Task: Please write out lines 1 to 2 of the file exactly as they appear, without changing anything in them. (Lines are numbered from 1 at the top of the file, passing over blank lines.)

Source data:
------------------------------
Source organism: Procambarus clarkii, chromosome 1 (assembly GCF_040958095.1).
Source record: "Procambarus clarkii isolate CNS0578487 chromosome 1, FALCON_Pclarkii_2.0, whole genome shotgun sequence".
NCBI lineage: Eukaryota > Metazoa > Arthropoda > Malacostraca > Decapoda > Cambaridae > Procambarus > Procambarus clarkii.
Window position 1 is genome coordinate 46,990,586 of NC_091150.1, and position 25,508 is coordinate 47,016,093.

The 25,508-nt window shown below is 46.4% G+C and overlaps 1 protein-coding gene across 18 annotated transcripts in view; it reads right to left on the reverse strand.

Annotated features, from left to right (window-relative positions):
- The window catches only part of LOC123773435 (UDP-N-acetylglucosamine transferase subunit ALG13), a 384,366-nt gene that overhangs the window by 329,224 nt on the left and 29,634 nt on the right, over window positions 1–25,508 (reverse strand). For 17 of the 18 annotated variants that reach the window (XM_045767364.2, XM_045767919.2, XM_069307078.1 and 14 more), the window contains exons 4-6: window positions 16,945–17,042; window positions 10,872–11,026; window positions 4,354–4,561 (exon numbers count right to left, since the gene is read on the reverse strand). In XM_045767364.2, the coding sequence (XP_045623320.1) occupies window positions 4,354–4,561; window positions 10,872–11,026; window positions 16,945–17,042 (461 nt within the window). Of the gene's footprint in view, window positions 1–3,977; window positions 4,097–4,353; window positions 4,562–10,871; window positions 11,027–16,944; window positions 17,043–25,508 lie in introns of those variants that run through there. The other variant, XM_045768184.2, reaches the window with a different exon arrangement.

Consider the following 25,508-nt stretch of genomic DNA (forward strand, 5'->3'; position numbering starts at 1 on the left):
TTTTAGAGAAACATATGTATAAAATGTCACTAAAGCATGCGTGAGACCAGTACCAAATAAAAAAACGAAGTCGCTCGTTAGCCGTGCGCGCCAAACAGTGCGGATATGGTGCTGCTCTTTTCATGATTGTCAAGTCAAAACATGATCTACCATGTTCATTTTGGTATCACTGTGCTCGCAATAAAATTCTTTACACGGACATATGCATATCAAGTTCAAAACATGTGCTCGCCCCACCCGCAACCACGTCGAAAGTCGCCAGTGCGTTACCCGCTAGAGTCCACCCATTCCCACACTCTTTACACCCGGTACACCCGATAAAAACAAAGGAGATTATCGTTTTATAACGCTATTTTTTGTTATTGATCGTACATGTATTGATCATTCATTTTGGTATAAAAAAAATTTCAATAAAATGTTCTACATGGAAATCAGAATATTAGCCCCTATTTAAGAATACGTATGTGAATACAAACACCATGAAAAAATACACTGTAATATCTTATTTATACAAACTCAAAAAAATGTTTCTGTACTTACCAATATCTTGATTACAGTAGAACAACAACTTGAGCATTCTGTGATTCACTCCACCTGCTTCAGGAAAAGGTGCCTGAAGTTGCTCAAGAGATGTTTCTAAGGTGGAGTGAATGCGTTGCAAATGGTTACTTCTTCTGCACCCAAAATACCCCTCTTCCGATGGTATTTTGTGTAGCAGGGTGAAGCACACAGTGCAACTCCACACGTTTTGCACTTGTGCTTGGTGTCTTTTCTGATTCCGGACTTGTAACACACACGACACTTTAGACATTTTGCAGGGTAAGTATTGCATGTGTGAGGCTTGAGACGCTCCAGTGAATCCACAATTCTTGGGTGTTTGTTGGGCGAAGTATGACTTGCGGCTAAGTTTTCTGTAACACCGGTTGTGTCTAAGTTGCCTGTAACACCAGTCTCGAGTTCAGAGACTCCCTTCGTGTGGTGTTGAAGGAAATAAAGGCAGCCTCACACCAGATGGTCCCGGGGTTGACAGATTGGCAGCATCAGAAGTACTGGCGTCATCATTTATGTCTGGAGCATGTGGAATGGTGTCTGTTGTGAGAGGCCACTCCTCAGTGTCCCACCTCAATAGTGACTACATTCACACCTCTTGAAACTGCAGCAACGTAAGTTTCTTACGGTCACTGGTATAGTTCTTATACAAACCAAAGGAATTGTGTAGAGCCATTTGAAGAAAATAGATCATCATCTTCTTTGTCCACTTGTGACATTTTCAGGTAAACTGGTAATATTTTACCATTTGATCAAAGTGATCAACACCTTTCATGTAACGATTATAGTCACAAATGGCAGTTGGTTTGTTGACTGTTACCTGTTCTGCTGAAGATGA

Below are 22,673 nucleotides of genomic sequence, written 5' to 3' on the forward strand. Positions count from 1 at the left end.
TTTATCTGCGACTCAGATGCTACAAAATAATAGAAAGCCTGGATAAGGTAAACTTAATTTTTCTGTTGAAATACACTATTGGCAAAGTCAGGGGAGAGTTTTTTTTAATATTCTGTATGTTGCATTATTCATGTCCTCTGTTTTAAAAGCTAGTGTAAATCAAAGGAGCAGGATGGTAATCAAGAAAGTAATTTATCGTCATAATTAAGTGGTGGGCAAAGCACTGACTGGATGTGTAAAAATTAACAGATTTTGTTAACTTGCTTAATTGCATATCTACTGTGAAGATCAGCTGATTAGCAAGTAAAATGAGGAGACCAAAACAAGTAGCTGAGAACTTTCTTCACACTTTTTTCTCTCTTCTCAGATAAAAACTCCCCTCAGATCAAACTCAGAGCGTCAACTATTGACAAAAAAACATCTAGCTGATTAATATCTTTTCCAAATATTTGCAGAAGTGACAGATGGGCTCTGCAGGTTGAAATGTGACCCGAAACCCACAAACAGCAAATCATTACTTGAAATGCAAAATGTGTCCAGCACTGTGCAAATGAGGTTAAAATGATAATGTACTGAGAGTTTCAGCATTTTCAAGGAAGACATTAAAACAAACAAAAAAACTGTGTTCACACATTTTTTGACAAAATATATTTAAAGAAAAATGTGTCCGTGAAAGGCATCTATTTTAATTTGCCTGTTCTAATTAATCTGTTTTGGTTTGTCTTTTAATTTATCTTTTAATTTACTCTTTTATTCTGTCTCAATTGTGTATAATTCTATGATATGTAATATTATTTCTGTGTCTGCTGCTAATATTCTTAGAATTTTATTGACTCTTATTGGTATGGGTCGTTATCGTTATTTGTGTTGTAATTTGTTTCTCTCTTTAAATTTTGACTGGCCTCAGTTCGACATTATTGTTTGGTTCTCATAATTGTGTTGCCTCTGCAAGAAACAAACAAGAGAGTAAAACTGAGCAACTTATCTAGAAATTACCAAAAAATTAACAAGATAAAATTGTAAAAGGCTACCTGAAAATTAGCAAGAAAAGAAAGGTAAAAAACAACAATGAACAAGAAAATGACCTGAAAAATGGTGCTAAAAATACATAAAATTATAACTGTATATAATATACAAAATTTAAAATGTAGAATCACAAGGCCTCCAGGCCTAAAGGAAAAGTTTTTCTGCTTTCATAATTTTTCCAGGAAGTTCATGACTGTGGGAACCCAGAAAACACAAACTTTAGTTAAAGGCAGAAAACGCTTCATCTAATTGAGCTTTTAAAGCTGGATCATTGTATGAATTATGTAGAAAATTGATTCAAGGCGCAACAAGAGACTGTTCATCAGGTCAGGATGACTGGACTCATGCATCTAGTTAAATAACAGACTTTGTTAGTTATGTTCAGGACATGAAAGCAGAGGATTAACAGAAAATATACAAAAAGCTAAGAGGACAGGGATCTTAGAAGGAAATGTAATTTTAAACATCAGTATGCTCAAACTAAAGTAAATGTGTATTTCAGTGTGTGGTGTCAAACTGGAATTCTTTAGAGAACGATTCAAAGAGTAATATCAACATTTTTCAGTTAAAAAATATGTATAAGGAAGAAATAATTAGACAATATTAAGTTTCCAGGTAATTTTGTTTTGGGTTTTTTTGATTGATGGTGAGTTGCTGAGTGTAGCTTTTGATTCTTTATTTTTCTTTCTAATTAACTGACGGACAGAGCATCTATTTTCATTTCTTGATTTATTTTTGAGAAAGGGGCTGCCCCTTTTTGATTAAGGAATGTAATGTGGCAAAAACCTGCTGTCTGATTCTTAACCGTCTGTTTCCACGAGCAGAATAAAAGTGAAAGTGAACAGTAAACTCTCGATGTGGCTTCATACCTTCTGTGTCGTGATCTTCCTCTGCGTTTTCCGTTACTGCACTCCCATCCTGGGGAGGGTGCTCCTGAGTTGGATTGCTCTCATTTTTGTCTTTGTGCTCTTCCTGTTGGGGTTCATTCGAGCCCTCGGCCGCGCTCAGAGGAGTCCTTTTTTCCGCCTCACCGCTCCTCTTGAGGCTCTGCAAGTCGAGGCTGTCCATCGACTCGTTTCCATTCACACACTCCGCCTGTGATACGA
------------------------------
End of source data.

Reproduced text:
Source organism: Procambarus clarkii, chromosome 1 (assembly GCF_040958095.1).
Source record: "Procambarus clarkii isolate CNS0578487 chromosome 1, FALCON_Pclarkii_2.0, whole genome shotgun sequence".